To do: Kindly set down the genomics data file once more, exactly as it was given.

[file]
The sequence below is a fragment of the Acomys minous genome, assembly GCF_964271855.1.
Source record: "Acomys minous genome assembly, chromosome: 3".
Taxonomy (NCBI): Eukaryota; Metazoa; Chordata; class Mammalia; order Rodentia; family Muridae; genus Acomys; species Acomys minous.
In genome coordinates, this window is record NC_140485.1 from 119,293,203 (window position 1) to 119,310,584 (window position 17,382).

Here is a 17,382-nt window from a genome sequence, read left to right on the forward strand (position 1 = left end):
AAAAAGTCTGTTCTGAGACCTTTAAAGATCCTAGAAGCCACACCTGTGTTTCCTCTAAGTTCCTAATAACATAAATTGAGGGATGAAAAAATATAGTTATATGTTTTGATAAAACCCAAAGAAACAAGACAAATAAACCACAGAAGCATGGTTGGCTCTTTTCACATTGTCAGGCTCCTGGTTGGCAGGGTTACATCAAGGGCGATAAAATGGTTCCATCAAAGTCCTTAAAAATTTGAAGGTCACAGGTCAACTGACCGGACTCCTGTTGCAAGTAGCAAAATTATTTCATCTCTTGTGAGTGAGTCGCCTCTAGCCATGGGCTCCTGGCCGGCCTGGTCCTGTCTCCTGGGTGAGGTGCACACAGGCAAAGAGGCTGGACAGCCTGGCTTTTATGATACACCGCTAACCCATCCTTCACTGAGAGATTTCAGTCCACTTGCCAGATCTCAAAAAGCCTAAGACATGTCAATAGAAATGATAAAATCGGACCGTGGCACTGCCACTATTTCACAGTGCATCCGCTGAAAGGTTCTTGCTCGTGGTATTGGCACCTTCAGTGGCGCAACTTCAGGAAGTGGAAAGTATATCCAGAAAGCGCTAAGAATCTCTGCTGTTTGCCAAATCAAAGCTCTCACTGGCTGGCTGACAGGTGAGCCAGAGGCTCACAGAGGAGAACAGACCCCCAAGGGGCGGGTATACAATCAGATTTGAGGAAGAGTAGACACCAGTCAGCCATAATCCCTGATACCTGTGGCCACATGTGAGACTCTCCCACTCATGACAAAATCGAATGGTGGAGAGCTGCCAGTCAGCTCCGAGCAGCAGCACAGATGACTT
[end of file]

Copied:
The sequence below is a fragment of the Acomys minous genome, assembly GCF_964271855.1.
Source record: "Acomys minous genome assembly, chromosome: 3".
Taxonomy (NCBI): Eukaryota; Metazoa; Chordata; class Mammalia; order Rodentia; family Muridae; genus Acomys; species Acomys minous.
In genome coordinates, this window is record NC_140485.1 from 119,293,203 (window position 1) to 119,310,584 (window position 17,382).

Here is a 17,382-nt window from a genome sequence, read left to right on the forward strand (position 1 = left end):
AAAAAGTCTGTTCTGAGACCTTTAAAGATCCTAGAAGCCACACCTGTGTTTCCTCTAAGTTCCTAATAACATAAATTGAGGGATGAAAAAATATAGTTATATGTTTTGATAAAACCCAAAGAAACAAGACAAATAAACCACAGAAGCATGGTTGGCTCTTTTCACATTGTCAGGCTCCTGGTTGGCAGGGTTACATCAAGGGCGATAAAATGGTTCCATCAAAGTCCTTAAAAATTTGAAGGTCACAGGTCAACTGACCGGACTCCTGTTGCAAGTAGCAAAATTATTTCATCTCTTGTGAGTGAGTCGCCTCTAGCCATGGGCTCCTGGCCGGCCTGGTCCTGTCTCCTGGGTGAGGTGCACACAGGCAAAGAGGCTGGACAGCCTGGCTTTTATGATACACCGCTAACCCATCCTTCACTGAGAGATTTCAGTCCACTTGCCAGATCTCAAAAAGCCTAAGACATGTCAATAGAAATGATAAAATCGGACCGTGGCACTGCCACTATTTCACAGTGCATCCGCTGAAAGGTTCTTGCTCGTGGTATTGGCACCTTCAGTGGCGCAACTTCAGGAAGTGGAAAGTATATCCAGAAAGCGCTAAGAATCTCTGCTGTTTGCCAAATCAAAGCTCTCACTGGCTGGCTGACAGGTGAGCCAGAGGCTCACAGAGGAGAACAGACCCCCAAGGGGCGGGTATACAATCAGATTTGAGGAAGAGTAGACACCAGTCAGCCATAATCCCTGATACCTGTGGCCACATGTGAGACTCTCCCACTCATGACAAAATCGAATGGTGGAGAGCTGCCAGTCAGCTCCGAGCAGCAGCACAGATGACTT